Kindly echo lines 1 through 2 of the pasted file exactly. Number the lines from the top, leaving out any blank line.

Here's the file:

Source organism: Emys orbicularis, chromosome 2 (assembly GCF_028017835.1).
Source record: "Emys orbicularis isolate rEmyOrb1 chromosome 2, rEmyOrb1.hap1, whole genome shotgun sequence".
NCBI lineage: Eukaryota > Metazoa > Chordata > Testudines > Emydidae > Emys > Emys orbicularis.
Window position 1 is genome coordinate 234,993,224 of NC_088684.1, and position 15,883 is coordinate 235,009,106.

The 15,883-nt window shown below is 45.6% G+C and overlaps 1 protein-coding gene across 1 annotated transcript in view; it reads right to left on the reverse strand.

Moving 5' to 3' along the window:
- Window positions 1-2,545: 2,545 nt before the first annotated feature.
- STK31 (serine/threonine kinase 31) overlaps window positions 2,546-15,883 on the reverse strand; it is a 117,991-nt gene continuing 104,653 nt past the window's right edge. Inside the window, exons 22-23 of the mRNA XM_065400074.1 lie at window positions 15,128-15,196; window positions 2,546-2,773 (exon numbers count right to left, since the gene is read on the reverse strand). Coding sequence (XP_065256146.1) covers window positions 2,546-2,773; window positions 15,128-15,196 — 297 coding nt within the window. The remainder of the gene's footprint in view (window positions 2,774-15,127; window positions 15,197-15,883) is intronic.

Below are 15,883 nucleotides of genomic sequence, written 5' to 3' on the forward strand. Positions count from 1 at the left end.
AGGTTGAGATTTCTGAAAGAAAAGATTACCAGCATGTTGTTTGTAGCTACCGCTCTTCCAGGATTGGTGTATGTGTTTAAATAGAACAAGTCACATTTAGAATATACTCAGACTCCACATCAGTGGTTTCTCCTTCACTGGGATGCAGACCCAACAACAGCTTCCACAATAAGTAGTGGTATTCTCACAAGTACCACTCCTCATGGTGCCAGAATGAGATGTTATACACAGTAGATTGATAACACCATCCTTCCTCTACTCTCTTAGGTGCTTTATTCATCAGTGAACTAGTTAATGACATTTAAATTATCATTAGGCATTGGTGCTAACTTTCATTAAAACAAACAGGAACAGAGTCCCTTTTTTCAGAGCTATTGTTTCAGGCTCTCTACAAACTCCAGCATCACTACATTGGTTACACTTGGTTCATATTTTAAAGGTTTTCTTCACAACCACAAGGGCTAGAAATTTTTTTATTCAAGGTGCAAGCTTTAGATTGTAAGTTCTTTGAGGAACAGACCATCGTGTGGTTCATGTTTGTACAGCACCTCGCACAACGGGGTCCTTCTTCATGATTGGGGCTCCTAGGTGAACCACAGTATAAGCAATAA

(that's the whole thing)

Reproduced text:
Source organism: Emys orbicularis, chromosome 2 (assembly GCF_028017835.1).
Source record: "Emys orbicularis isolate rEmyOrb1 chromosome 2, rEmyOrb1.hap1, whole genome shotgun sequence".